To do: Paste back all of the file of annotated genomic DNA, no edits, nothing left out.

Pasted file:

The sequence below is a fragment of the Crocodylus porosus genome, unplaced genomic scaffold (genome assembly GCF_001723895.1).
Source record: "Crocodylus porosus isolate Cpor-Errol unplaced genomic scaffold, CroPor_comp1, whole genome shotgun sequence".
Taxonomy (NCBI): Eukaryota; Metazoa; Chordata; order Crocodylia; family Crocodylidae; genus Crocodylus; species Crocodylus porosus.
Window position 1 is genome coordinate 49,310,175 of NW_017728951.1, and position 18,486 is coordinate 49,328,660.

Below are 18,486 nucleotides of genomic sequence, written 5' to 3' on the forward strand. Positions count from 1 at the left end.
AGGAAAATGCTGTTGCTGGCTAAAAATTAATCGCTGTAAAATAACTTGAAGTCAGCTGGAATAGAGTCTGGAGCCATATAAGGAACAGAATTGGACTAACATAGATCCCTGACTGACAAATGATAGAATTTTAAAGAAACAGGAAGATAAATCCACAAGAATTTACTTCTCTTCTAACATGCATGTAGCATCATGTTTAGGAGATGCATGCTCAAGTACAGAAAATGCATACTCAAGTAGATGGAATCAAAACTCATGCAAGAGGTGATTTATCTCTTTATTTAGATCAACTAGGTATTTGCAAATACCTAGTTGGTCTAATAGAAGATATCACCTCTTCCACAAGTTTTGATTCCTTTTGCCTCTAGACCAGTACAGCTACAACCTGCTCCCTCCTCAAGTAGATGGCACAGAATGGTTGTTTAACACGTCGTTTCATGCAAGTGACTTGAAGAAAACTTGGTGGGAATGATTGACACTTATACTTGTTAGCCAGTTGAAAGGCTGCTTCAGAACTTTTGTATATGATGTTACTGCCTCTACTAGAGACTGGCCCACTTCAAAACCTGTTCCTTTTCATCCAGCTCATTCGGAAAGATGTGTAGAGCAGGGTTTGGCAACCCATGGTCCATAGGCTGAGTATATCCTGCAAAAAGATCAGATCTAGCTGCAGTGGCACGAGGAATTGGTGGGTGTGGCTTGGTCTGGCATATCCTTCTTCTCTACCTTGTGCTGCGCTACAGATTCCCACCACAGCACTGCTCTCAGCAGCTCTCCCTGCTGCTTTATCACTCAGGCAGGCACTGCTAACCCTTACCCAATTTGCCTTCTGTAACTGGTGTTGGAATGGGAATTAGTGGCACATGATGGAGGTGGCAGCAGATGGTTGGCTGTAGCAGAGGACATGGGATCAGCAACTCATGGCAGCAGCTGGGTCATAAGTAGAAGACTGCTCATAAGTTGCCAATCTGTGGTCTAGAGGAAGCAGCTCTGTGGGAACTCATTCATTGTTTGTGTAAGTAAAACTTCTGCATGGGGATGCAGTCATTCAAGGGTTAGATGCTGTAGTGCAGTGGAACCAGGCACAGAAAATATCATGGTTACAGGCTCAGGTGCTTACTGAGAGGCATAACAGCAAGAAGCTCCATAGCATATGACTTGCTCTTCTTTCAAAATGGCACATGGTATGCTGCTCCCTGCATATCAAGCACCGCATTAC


The sequence below is a fragment of the Crocodylus porosus genome, unplaced genomic scaffold (genome assembly GCF_001723895.1).
Source record: "Crocodylus porosus isolate Cpor-Errol unplaced genomic scaffold, CroPor_comp1, whole genome shotgun sequence".
Taxonomy (NCBI): Eukaryota; Metazoa; Chordata; order Crocodylia; family Crocodylidae; genus Crocodylus; species Crocodylus porosus.
Window position 1 is genome coordinate 49,310,175 of NW_017728951.1, and position 18,486 is coordinate 49,328,660.

Below are 18,486 nucleotides of genomic sequence, written 5' to 3' on the forward strand. Positions count from 1 at the left end.
AGGAAAATGCTGTTGCTGGCTAAAAATTAATCGCTGTAAAATAACTTGAAGTCAGCTGGAATAGAGTCTGGAGCCATATAAGGAACAGAATTGGACTAACATAGATCCCTGACTGACAAATGATAGAATTTTAAAGAAACAGGAAGATAAATCCACAAGAATTTACTTCTCTTCTAACATGCATGTAGCATCATGTTTAGGAGATGCATGCTCAAGTACAGAAAATGCATACTCAAGTAGATGGAATCAAAACTCATGCAAGAGGTGATTTATCTCTTTATTTAGATCAACTAGGTATTTGCAAATACCTAGTTGGTCTAATAGAAGATATCACCTCTTCCACAAGTTTTGATTCCTTTTGCCTCTAGACCAGTACAGCTACAACCTGCTCCCTCCTCAAGTAGATGGCACAGAATGGTTGTTTAACACGTCGTTTCATGCAAGTGACTTGAAGAAAACTTGGTGGGAATGATTGACACTTATACTTGTTAGCCAGTTGAAAGGCTGCTTCAGAACTTTTGTATATGATGTTACTGCCTCTACTAGAGACTGGCCCACTTCAAAACCTGTTCCTTTTCATCCAGCTCATTCGGAAAGATGTGTAGAGCAGGGTTTGGCAACCCATGGTCCATAGGCTGAGTATATCCTGCAAAAAGATCAGATCTAGCTGCAGTGGCACGAGGAATTGGTGGGTGTGGCTTGGTCTGGCATATCCTTCTTCTCTACCTTGTGCTGCGCTACAGATTCCCACCACAGCACTGCTCTCAGCAGCTCTCCCTGCTGCTTTATCACTCAGGCAGGCACTGCTAACCCTTACCCAATTTGCCTTCTGTAACTGGTGTTGGAATGGGAATTAGTGGCACATGATGGAGGTGGCAGCAGATGGTTGGCTGTAGCAGAGGACATGGGATCAGCAACTCATGGCAGCAGCTGGGTCATAAGTAGAAGACTGCTCATAAGTTGCCAATCTGTGGTCTAGAGGAAGCAGCTCTGTGGGAACTCATTCATTGTTTGTGTAAGTAAAACTTCTGCATGGGGATGCAGTCATTCAAGGGTTAGATGCTGTAGTGCAGTGGAACCAGGCACAGAAAATATCATGGTTACAGGCTCAGGTGCTTACTGAGAGGCATAACAGCAAGAAGCTCCATAGCATATGACTTGCTCTTCTTTCAAAATGGCACATGGTATGCTGCTCCCTGCATATCAAGCACCGCATTAC